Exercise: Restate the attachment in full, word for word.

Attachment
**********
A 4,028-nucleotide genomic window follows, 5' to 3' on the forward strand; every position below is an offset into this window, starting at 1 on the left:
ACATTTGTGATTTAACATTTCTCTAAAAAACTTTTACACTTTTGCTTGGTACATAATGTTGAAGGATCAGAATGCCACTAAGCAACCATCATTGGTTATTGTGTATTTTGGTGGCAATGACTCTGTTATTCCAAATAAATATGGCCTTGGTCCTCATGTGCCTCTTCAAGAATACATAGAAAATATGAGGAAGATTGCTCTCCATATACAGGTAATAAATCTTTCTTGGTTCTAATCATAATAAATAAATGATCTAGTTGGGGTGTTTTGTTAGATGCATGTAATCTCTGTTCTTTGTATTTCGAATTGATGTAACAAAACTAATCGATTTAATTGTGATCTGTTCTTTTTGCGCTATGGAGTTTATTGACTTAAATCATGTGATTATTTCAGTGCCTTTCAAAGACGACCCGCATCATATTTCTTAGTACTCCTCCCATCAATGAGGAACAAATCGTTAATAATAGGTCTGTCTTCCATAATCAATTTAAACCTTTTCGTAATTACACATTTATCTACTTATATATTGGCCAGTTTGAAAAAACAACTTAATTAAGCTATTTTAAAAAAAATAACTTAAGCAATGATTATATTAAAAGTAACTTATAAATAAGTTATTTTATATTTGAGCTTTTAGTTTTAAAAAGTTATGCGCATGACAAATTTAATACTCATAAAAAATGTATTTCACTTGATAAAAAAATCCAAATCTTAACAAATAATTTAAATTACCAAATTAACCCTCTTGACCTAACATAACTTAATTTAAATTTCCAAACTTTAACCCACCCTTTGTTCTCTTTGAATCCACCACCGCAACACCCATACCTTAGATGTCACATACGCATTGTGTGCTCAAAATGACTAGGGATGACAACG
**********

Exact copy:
A 4,028-nucleotide genomic window follows, 5' to 3' on the forward strand; every position below is an offset into this window, starting at 1 on the left:
ACATTTGTGATTTAACATTTCTCTAAAAAACTTTTACACTTTTGCTTGGTACATAATGTTGAAGGATCAGAATGCCACTAAGCAACCATCATTGGTTATTGTGTATTTTGGTGGCAATGACTCTGTTATTCCAAATAAATATGGCCTTGGTCCTCATGTGCCTCTTCAAGAATACATAGAAAATATGAGGAAGATTGCTCTCCATATACAGGTAATAAATCTTTCTTGGTTCTAATCATAATAAATAAATGATCTAGTTGGGGTGTTTTGTTAGATGCATGTAATCTCTGTTCTTTGTATTTCGAATTGATGTAACAAAACTAATCGATTTAATTGTGATCTGTTCTTTTTGCGCTATGGAGTTTATTGACTTAAATCATGTGATTATTTCAGTGCCTTTCAAAGACGACCCGCATCATATTTCTTAGTACTCCTCCCATCAATGAGGAACAAATCGTTAATAATAGGTCTGTCTTCCATAATCAATTTAAACCTTTTCGTAATTACACATTTATCTACTTATATATTGGCCAGTTTGAAAAAACAACTTAATTAAGCTATTTTAAAAAAAATAACTTAAGCAATGATTATATTAAAAGTAACTTATAAATAAGTTATTTTATATTTGAGCTTTTAGTTTTAAAAAGTTATGCGCATGACAAATTTAATACTCATAAAAAATGTATTTCACTTGATAAAAAAATCCAAATCTTAACAAATAATTTAAATTACCAAATTAACCCTCTTGACCTAACATAACTTAATTTAAATTTCCAAACTTTAACCCACCCTTTGTTCTCTTTGAATCCACCACCGCAACACCCATACCTTAGATGTCACATACGCATTGTGTGCTCAAAATGACTAGGGATGACAACG